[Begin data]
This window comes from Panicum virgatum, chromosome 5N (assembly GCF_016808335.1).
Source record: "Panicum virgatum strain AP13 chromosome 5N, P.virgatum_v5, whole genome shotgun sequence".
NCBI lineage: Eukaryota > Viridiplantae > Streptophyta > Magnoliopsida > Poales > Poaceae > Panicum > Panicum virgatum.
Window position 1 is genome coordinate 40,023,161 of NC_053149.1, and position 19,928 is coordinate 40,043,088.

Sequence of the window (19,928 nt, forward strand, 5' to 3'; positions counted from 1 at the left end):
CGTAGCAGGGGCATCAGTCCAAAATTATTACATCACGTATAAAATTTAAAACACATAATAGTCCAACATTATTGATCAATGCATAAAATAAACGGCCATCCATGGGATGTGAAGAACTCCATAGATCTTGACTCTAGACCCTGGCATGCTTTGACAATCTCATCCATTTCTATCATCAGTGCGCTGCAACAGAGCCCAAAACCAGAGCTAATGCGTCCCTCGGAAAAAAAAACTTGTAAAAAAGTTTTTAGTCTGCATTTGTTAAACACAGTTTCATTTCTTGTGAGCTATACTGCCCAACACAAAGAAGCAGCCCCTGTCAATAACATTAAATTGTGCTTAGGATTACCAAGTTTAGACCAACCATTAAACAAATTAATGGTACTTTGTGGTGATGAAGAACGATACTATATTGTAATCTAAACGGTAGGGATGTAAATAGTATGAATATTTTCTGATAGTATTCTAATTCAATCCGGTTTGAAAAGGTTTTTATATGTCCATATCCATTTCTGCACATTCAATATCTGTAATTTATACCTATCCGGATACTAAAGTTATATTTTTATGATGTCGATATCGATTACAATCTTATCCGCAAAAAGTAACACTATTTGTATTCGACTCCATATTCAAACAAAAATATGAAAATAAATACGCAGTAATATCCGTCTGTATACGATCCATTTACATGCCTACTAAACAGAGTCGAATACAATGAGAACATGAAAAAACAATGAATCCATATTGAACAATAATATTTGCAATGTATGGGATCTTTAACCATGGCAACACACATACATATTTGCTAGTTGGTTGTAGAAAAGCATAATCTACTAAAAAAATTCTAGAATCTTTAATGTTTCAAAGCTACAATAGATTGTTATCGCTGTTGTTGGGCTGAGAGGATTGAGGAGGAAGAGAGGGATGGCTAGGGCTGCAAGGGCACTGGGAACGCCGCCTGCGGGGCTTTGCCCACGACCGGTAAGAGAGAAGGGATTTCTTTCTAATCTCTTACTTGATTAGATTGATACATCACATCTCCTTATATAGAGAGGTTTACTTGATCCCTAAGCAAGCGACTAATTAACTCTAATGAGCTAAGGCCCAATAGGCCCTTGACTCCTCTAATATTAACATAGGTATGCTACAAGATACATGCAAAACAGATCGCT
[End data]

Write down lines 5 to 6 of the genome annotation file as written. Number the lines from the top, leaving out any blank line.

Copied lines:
Sequence of the window (19,928 nt, forward strand, 5' to 3'; positions counted from 1 at the left end):
CGTAGCAGGGGCATCAGTCCAAAATTATTACATCACGTATAAAATTTAAAACACATAATAGTCCAACATTATTGATCAATGCATAAAATAAACGGCCATCCATGGGATGTGAAGAACTCCATAGATCTTGACTCTAGACCCTGGCATGCTTTGACAATCTCATCCATTTCTATCATCAGTGCGCTGCAACAGAGCCCAAAACCAGAGCTAATGCGTCCCTCGGAAAAAAAAACTTGTAAAAAAGTTTTTAGTCTGCATTTGTTAAACACAGTTTCATTTCTTGTGAGCTATACTGCCCAACACAAAGAAGCAGCCCCTGTCAATAACATTAAATTGTGCTTAGGATTACCAAGTTTAGACCAACCATTAAACAAATTAATGGTACTTTGTGGTGATGAAGAACGATACTATATTGTAATCTAAACGGTAGGGATGTAAATAGTATGAATATTTTCTGATAGTATTCTAATTCAATCCGGTTTGAAAAGGTTTTTATATGTCCATATCCATTTCTGCACATTCAATATCTGTAATTTATACCTATCCGGATACTAAAGTTATATTTTTATGATGTCGATATCGATTACAATCTTATCCGCAAAAAGTAACACTATTTGTATTCGACTCCATATTCAAACAAAAATATGAAAATAAATACGCAGTAATATCCGTCTGTATACGATCCATTTACATGCCTACTAAACAGAGTCGAATACAATGAGAACATGAAAAAACAATGAATCCATATTGAACAATAATATTTGCAATGTATGGGATCTTTAACCATGGCAACACACATACATATTTGCTAGTTGGTTGTAGAAAAGCATAATCTACTAAAAAAATTCTAGAATCTTTAATGTTTCAAAGCTACAATAGATTGTTATCGCTGTTGTTGGGCTGAGAGGATTGAGGAGGAAGAGAGGGATGGCTAGGGCTGCAAGGGCACTGGGAACGCCGCCTGCGGGGCTTTGCCCACGACCGGTAAGAGAGAAGGGATTTCTTTCTAATCTCTTACTTGATTAGATTGATACATCACATCTCCTTATATAGAGAGGTTTACTTGATCCCTAAGCAAGCGACTAATTAACTCTAATGAGCTAAGGCCCAATAGGCCCTTGACTCCTCTAATATTAACATAGGTATGCTACAAGATACATGCAAAACAGATCGCT